The Next Generation of PMO Leaders Do It Their Way
Following on from my recent article covering the experience of working with a one-generation PMO; the youngest generation, the next generation PMO has been at the forefront of my mind and research.
Generation Z’ers grew up during the great financial crisis when home and loan debt were the highest in a generation. A situation whose consequences rippled throughout the world with devastating results for many people. As a direct result, it is believed that Gen Z’ers are more likely to identify a future that they themselves control through either entrepreneurship or investment rather than the long-term security of one job in one organisation with a guaranteed pension.
According to research collated by NowSourcing, 21% of Gen Z’ers had a savings account by the time they were 10 years old, paid for education themselves, and are focused on working for themselves, with 41% citing that they plan to start their own businesses and 45% planning to invest in something world-changing.
Gen Z’ers value social connections and good experiences over more traditional work/life balance and great employee benefits – they are focused on the impact. The impact that behaviour has on themselves, others, and the planet and will not tolerate organisations that prioritise the bottom line above workers, society and the environment (Business Wire). They understand the fragility of our situation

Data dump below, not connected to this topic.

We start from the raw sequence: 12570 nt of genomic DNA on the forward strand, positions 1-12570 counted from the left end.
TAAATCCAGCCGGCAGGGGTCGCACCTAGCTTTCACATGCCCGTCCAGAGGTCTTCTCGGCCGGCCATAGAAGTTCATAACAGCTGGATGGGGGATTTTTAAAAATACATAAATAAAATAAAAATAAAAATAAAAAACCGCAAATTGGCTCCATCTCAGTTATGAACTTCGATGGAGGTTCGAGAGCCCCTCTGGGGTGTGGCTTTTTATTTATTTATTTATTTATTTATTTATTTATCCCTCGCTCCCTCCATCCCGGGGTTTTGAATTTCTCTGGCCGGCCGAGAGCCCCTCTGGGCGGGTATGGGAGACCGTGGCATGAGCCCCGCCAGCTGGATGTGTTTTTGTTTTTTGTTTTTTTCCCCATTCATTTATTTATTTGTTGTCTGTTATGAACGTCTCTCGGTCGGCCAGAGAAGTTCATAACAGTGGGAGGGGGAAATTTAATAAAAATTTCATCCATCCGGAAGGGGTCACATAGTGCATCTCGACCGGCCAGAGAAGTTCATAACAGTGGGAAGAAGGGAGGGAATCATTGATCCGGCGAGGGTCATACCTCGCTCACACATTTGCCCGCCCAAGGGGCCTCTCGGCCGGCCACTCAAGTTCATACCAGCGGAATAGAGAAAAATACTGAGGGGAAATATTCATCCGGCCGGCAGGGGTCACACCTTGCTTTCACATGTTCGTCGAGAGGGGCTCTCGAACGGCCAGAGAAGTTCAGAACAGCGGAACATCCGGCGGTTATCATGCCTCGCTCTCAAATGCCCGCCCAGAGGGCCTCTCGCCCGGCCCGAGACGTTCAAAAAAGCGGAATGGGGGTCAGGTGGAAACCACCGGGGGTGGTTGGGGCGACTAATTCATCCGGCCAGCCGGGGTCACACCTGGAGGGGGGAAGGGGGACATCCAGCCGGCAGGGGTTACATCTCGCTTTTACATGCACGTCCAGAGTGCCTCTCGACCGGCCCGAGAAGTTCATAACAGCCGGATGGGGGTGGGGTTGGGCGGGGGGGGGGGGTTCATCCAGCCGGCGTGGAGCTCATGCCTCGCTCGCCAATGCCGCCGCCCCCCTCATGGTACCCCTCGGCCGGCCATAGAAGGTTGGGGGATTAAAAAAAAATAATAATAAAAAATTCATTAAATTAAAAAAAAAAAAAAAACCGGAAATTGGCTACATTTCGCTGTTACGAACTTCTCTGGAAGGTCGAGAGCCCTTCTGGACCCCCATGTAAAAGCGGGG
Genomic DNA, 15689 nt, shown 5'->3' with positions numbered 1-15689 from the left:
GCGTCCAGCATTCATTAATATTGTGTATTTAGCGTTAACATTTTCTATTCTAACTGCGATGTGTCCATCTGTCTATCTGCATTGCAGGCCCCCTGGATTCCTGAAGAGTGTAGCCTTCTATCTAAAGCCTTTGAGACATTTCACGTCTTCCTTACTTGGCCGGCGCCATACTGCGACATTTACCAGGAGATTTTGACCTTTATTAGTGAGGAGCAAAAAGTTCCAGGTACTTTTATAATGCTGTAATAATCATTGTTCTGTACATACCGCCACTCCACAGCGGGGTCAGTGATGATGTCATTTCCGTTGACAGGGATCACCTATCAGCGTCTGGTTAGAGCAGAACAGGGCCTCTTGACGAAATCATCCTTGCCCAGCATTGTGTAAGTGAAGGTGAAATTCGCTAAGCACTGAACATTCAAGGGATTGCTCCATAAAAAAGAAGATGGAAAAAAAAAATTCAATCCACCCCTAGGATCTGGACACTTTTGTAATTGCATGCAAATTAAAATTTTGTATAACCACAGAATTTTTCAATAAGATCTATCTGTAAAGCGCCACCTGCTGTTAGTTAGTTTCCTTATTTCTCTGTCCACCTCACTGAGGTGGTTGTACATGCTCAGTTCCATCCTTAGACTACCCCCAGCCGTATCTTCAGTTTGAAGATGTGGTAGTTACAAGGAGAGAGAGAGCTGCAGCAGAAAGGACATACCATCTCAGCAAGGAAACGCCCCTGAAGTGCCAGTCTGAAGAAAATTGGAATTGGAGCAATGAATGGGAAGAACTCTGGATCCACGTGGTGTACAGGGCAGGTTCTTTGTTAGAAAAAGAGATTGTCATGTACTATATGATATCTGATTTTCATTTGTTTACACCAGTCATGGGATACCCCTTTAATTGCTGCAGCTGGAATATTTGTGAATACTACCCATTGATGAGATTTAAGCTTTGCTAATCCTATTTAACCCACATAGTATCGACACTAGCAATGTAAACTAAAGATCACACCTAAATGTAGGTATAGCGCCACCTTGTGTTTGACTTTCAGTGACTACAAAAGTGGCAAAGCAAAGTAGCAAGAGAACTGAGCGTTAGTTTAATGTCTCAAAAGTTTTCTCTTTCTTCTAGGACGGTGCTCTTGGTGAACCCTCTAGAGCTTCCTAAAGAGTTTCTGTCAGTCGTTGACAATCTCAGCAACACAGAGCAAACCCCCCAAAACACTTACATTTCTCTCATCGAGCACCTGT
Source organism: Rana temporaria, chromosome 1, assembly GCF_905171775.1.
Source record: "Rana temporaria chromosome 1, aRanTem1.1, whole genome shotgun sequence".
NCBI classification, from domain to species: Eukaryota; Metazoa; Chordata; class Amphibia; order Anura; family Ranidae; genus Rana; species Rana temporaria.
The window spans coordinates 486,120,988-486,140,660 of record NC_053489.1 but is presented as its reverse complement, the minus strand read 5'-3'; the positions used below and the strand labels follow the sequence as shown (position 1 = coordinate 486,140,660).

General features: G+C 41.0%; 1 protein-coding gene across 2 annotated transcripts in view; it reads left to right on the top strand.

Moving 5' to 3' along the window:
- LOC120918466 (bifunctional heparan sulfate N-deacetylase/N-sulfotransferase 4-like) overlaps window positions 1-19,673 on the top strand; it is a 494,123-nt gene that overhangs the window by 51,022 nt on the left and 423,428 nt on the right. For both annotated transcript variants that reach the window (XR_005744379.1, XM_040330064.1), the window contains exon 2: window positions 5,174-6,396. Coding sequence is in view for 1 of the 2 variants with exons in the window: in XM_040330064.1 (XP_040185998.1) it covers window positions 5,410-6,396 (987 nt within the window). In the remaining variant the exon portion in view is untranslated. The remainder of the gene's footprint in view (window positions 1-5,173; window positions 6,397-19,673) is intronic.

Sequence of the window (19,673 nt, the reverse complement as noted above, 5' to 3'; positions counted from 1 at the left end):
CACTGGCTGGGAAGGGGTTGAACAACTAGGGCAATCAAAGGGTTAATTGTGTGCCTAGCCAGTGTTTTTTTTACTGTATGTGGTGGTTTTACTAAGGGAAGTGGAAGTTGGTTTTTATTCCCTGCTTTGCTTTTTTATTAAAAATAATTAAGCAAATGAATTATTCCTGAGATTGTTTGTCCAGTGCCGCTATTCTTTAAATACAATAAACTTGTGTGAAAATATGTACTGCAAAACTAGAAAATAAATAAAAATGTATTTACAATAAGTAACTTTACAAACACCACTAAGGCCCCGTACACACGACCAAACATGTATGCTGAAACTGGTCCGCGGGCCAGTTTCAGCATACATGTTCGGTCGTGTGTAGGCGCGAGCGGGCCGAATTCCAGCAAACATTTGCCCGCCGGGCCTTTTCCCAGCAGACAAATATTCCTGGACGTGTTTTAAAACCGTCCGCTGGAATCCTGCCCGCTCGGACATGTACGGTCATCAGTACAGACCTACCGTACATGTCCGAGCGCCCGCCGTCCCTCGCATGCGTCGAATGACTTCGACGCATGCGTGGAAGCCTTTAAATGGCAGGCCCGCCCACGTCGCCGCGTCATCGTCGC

Forbes states that this shift in values coupled with the fact that they are the true digital natives of our time (their learning has been defined by the openness, vastness of the internet and technology that is infinitely malleable after all); has created an unwavering confidence in their ability to attain success, an open-minded approach to the way things are done, and fundamentally an unencumbered view of what is possible in the world of work. Gen Z’ers do not want to be defined or confined (limited) by either their environment or by someone else.
Gen Zers are showing that they are much braver than their predecessors – and from a PMO or project management perspective they have the power, mindset, and mindfulness to change the way the rest of the industry thinks. They can bring about a world where true sustainability in projects, and PMO-Business partnerships exists.
I have recently worked with a young PMO Manager whose PMO Charter includes an entire section on how mindfulness, respect and tolerance from the PMO team will enable authentic relationships for the long haul which will ultimately provide a degree of business value (maybe) never seen before. This approach puts the People, Process, Technology streams for Transformation into the order they were meant to be dealt with for once; People first as seen in John Kotters 8 step model for successful change.